Ooooo-kay. The creators take a great concept, but apparently think that it cannot fly on its own. So! Let's introduce a character whose main purpose is to take her clothes off and titillate the audience. And she does. Not 10 minutes into the show she is down to thong underwear with her back to the camera. You may ask if the extended view of her skin adds to character development or further the plot...

I am frustrated. I don't want to be a stereotypical "family-values" person who rants and raves about Hollywood. But come on! I would really like to challenge Tinsletown: are you even capable of creating something that is interesting without resorting to the lowest common denominator of sex? As I watch TV (which is rarely anymore), even the commercials show nearly naked women - typically as victims of brutal crimes for forensics shows to focus on (let's add brutality to our sex, yeaaaah).

Yes, there is free speech and freedom of expression. But is there any such thing as "the greater good"? Just because we can push the envelope, should we? We know that sex sells. The only reason I started watching Star Trek: Voyager was, to my chagrin, the character Seven of Nine - a tall, leggy blonde in a tight catsuit. The show later caught my interest, but the only reason I stayed around was due to Seven. But I refuse to do that with Heroes. I've had it. I don't care if I'm the only one to take a stand, but I will not have pornography beamed into my house by my volition.

What does this have to do with Infuze? I hope that as a great resource site for Christians, they can spur a discussion of where people of faith and creativity go from here. I agree with them that Heroes seems like a great concept for sci-fi/comic book fans. But I can only go so far. I plan on seeing it one more time, to see where it goes next week. But I won't be drawn in by blatant images like that. I don't need it, my family doesn't need it. If it continues, goodbye Heroes.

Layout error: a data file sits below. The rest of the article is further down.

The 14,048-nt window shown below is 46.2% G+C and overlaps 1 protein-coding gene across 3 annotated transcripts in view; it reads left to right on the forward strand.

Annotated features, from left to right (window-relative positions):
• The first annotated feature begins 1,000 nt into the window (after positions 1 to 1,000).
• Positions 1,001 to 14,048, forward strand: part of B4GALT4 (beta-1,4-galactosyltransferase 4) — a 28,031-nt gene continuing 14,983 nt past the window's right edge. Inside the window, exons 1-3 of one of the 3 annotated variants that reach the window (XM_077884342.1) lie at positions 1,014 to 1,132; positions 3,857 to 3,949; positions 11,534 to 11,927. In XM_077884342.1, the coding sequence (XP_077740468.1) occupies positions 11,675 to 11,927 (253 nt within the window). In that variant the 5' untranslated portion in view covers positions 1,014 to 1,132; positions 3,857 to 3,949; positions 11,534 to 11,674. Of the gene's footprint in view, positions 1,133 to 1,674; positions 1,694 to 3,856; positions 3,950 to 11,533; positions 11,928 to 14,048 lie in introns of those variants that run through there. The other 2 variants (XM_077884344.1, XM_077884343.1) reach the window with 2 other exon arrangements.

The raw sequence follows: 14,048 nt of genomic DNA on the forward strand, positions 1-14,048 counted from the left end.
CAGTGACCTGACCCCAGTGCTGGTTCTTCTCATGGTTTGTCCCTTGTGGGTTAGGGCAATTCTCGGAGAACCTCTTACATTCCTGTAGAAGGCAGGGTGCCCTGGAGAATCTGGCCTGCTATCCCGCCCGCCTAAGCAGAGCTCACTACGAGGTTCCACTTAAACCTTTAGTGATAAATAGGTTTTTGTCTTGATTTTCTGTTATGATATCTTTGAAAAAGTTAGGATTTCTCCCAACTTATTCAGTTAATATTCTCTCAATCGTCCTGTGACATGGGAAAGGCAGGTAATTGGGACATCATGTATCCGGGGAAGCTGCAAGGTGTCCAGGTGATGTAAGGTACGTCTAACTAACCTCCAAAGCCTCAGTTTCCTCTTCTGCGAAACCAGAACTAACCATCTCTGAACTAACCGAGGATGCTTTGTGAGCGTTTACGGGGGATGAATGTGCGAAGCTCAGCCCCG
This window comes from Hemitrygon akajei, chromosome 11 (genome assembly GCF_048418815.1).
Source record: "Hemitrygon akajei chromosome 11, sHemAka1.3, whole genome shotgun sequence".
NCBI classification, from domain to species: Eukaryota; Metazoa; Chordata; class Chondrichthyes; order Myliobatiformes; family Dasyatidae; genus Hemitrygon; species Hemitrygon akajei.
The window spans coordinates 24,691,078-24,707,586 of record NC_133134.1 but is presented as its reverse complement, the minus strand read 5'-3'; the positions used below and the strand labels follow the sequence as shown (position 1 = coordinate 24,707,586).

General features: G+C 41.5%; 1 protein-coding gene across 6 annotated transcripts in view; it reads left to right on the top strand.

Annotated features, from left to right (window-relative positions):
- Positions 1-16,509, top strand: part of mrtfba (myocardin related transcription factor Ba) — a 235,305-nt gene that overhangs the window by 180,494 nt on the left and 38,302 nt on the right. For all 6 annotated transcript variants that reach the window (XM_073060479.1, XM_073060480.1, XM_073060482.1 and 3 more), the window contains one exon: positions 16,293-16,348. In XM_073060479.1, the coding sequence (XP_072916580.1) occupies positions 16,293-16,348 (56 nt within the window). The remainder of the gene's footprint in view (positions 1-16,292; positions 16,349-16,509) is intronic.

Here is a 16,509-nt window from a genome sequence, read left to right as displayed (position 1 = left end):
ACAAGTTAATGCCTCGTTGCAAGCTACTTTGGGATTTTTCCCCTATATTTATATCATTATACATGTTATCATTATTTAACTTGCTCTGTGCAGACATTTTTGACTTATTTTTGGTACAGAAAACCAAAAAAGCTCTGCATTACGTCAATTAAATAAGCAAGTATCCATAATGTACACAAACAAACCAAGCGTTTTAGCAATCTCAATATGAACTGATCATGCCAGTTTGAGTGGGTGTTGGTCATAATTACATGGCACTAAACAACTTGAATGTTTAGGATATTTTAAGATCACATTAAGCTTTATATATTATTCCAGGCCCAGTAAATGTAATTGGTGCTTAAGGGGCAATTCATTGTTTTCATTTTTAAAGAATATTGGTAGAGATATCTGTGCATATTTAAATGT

Friday, September 22, 2006

Review - Something That Lasts

I would really like to give props to the author of this week's blog tour, James David Jordan. On one hand, this blog tour is great internet publicity. On the other, he's opening his book up to a bunch of wannabe authors and reviewers, AND published authors as well. Not necessarily the easiest thing to do.

His book, Something That Lasts, spans the 70's through the 90's, following one family's travails through three generations. One single event that happens to Rev. David Parst changes the trajectory of his whole family, and the rest of the book draws out the consequences of his actions. I don't really want to give more synopsis, as the book has a simple premise that is followed throughout the story.

Even though the book stays true to this central core, it is an engaging read. He keeps the pace moving briskly, making one always interested in turning the next page. There is the potential to dwell and slow things down, but he does a good job of staying on target. He makes use of some recurring themes to speak into the lives of the characters. Baseball in particular is a lynch-pin, and it helps the theme resonate greater than if he had simply told the story without it.

His characters are believable, and he shows honest progression through their lives for the most part. The ending turns are a little forced, but not so much that it throws off the finale.

I think for a first time author Jordan has written a good novel. His description and characterizations sometimes suffer from the pace of the plot. He has a habit of returning to familiar images too often - I counted three separate characters who "shoved their hands into their back pockets". Some events were foreshadowed so that the outcome was easily predictable. However, it was an easy and enjoyable read in just a couple of days.

Overall the writing is pretty well done, but I appreciate mostly what the author is trying to accomplish. I read elsewhere that he was tired of Hollywood and other entertainment showing certain mistakes without consequences. Jordan doesn't shy back from showing the problems of his book's premise, and it is a promising direction for a Christian fiction book to pursue.

Wednesday, September 20, 2006

Blog Tour - Something That Lasts

Puff...puff...puff. Sorry, just trying to catch my breath from all of these tours! They're so successful that they just keep coming.

This is the Christian Fiction Blog Alliance (CFBA) tour for the book Something That Lasts by James David Jordan. This is his first novel, about a problem that tears down a family over generations. He is a lawyer, and has his journalism degree as well.